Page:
Title: Negotiation at the short and mid term level supported by analysis of nurse rostering problems
Other Titles: Onderhandeling op korte en middellange termijn ondersteund door analyse van personeelsplanningsproblemen in ziekenhuizen
Authors: Haspeslagh, Stefaan
Issue Date: 28-Sep-2012
Abstract: The nurse rostering problem is an NP-hard combinatorial optimisation problem for the assignment of shifts to nurses. The rosters need to comply to an extensive set of constraints stemming from legal concerns, organizational concerns and personal preferences of the nurses. In most cases, the rostering is performed at the level of one ward in a hospital. There is a wide set of different models for nurse rostering problems. The problems differ from country to country, from hospital to hospital and even wards within the same hospital may have different models. To improve the transferability of solution methods, designed for the different models, common and standardised formulations are necessary. We show how numberings, designed for a fast evaluation of nurse rostering problem solutions can be used to generate a formal, unambiguous representation of nurse rostering problem instances. The use of numberings allows for an efficient translation of instances to other problem domains. We give a proof of concept in the form of translation schemes to Satisfiability Problems and Mixed Integer Programs. The schemes can be used for the fast development of prototype solvers for new problems, or variations of known ones for which no specific solver is available. As is commonly known, there is a gap between the nurse rostering problem models developed for research purposes and those used in practice. We organised the “First International Nurse Rostering Competition 2010”. The main objectives of the competition were to generate new approaches to the associated problem by attracting researchers from different areas of research, to reduce the gap between research and practice in this important area of operations research and to further stimulate debate within the widening rostering research community. Wards operate within a larger whole. At the individual level of a ward, (sudden) nurse shortages may arise. As a solution, wards in a hospital can cooperate to resolve shortages and to increase their level of efficiency. This kind of interoperability is naturally modelled using agents. The autonomous agents are responsible for the optimisation of their rosters and communicate in order to tackle the aforementioned issues. In this thesis, we apply a number of state-of-the-art negotiation protocols and compare computation times, solution quality and communication times (network load) of the aforementioned approaches. We compare with a centralised approach. The above stated problems are at the short term level of personnel management. The problems at the different personnel management levels, short, mid and long term, are interconnected and information from lower level problems should serve as input for the higher level decision problems. In this thesis we consider the mid term level problem of dividing workload (shifts) and personnel (nurses) among the different wards in a hospital. We model this problem as a multiissue multi-agent negotiation problem with workload and personnel as issues. Information on the short term level problem is aggregated into operational performance level curves and serves as input for this negotiation problem. We study the problem in both an environment with complete and incomplete information. For the incomplete information setting, we design a negotiation protocol and study theoretical and qualitative properties of the protocol such as Pareto optimality, solution quality, convergence, …In the first part of the thesis, we elaborate on the nurse rostering problem under study. Besides an informal problem description, we present a formal representation using numberings and we elaborate on a mathematical model. We show how the use of numberings allows for an automated translation into Satisfiability Problems and Mixed Integer Programs. Next, we present the “First International Nurse Rostering Competition 2010”. We elaborate on the organisation of the competition, its spirit and its rules, and we discuss the results. Negotiation is the main subject of the second part of the thesis. We study the application of five state-of-the-art negotiation protocols to the short term level problem of resolving nurse shortages and increasing the efficiency levels of wards in a hospital. Next, we perform an in-depth study of short term nurse rostering problem instances, leading to the introduction of the operational performance platforms of a ward. Finally, we present and discuss the multi-issue multi-agent negotiation protocol we developed for the division of workload and personnel among the wards in a hospital.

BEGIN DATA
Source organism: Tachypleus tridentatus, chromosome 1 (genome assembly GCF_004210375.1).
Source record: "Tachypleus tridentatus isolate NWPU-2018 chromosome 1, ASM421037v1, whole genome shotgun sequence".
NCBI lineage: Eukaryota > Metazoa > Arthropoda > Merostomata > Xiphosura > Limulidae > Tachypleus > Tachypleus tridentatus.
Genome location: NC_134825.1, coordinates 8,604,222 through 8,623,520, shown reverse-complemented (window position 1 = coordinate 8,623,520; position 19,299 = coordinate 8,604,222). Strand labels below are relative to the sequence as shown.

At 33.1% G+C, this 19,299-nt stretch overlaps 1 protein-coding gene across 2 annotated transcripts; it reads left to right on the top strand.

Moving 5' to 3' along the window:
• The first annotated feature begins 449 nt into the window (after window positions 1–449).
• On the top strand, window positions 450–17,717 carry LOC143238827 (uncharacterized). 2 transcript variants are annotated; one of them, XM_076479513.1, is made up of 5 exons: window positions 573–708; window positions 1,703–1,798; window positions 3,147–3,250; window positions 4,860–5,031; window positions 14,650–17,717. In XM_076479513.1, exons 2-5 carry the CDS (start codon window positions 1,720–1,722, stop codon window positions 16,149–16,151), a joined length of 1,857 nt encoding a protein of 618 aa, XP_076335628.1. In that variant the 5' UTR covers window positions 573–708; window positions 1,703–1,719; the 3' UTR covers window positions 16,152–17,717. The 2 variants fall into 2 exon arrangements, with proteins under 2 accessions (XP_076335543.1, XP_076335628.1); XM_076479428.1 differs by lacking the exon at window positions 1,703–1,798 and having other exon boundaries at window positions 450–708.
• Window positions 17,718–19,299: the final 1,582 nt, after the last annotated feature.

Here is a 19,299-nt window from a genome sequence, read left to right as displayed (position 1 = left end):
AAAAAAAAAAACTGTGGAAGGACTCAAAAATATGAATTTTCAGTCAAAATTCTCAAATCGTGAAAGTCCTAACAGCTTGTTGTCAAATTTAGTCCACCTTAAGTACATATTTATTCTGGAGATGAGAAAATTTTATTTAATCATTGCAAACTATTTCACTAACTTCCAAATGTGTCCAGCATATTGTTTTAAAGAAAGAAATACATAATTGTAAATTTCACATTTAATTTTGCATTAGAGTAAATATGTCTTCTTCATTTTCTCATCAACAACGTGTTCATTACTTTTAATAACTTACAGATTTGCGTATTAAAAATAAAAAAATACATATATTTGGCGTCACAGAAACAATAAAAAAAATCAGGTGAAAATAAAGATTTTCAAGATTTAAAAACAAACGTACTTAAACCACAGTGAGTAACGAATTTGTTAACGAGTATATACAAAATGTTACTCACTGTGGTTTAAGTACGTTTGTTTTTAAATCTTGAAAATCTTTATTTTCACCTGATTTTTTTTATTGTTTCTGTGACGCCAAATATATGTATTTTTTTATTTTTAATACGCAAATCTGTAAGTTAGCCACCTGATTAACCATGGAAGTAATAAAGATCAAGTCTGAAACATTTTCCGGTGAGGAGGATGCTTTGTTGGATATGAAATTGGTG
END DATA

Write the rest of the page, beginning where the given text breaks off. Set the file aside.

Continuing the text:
Publication status: published
KU Leuven publication type: TH
Appears in Collections:Computer Science, Campus Kulak Kortrijk
Informatics Section
Studiegebied Industriële Wetenschappen en Technologie - VIVES Zuid

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